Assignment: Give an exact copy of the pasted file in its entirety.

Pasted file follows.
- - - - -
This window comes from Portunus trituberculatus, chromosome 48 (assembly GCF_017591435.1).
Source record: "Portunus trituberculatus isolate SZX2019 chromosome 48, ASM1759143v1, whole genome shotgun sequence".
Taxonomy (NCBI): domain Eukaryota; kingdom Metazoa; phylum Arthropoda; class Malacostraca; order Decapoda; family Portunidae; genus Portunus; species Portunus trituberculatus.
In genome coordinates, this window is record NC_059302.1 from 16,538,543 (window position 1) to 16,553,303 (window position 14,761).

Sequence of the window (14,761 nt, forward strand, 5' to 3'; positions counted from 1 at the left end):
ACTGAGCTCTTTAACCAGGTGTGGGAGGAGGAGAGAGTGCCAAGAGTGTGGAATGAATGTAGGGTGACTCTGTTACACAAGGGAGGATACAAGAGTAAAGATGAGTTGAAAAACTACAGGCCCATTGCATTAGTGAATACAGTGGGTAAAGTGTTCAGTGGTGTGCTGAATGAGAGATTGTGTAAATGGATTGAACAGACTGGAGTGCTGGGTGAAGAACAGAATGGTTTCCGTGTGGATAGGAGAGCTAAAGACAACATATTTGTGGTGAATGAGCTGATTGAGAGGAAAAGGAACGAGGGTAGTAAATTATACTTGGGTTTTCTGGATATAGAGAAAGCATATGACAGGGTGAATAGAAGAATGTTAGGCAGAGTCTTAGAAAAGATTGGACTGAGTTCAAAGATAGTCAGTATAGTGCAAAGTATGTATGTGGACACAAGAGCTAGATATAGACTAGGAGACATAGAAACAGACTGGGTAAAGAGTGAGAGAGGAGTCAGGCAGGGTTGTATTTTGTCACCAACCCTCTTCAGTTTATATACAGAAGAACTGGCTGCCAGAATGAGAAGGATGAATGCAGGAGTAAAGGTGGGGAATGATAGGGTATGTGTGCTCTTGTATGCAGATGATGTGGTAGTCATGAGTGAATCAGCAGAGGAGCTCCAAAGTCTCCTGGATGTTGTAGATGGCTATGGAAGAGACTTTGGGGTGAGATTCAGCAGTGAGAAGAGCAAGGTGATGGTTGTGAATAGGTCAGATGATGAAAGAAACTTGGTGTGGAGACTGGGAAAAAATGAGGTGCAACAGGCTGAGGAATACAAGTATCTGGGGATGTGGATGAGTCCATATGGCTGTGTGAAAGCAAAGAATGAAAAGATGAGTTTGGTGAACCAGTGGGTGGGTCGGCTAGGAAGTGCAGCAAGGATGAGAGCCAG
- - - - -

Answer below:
This window comes from Portunus trituberculatus, chromosome 48 (assembly GCF_017591435.1).
Source record: "Portunus trituberculatus isolate SZX2019 chromosome 48, ASM1759143v1, whole genome shotgun sequence".
Taxonomy (NCBI): domain Eukaryota; kingdom Metazoa; phylum Arthropoda; class Malacostraca; order Decapoda; family Portunidae; genus Portunus; species Portunus trituberculatus.
In genome coordinates, this window is record NC_059302.1 from 16,538,543 (window position 1) to 16,553,303 (window position 14,761).

Sequence of the window (14,761 nt, forward strand, 5' to 3'; positions counted from 1 at the left end):
ACTGAGCTCTTTAACCAGGTGTGGGAGGAGGAGAGAGTGCCAAGAGTGTGGAATGAATGTAGGGTGACTCTGTTACACAAGGGAGGATACAAGAGTAAAGATGAGTTGAAAAACTACAGGCCCATTGCATTAGTGAATACAGTGGGTAAAGTGTTCAGTGGTGTGCTGAATGAGAGATTGTGTAAATGGATTGAACAGACTGGAGTGCTGGGTGAAGAACAGAATGGTTTCCGTGTGGATAGGAGAGCTAAAGACAACATATTTGTGGTGAATGAGCTGATTGAGAGGAAAAGGAACGAGGGTAGTAAATTATACTTGGGTTTTCTGGATATAGAGAAAGCATATGACAGGGTGAATAGAAGAATGTTAGGCAGAGTCTTAGAAAAGATTGGACTGAGTTCAAAGATAGTCAGTATAGTGCAAAGTATGTATGTGGACACAAGAGCTAGATATAGACTAGGAGACATAGAAACAGACTGGGTAAAGAGTGAGAGAGGAGTCAGGCAGGGTTGTATTTTGTCACCAACCCTCTTCAGTTTATATACAGAAGAACTGGCTGCCAGAATGAGAAGGATGAATGCAGGAGTAAAGGTGGGGAATGATAGGGTATGTGTGCTCTTGTATGCAGATGATGTGGTAGTCATGAGTGAATCAGCAGAGGAGCTCCAAAGTCTCCTGGATGTTGTAGATGGCTATGGAAGAGACTTTGGGGTGAGATTCAGCAGTGAGAAGAGCAAGGTGATGGTTGTGAATAGGTCAGATGATGAAAGAAACTTGGTGTGGAGACTGGGAAAAAATGAGGTGCAACAGGCTGAGGAATACAAGTATCTGGGGATGTGGATGAGTCCATATGGCTGTGTGAAAGCAAAGAATGAAAAGATGAGTTTGGTGAACCAGTGGGTGGGTCGGCTAGGAAGTGCAGCAAGGATGAGAGCCAG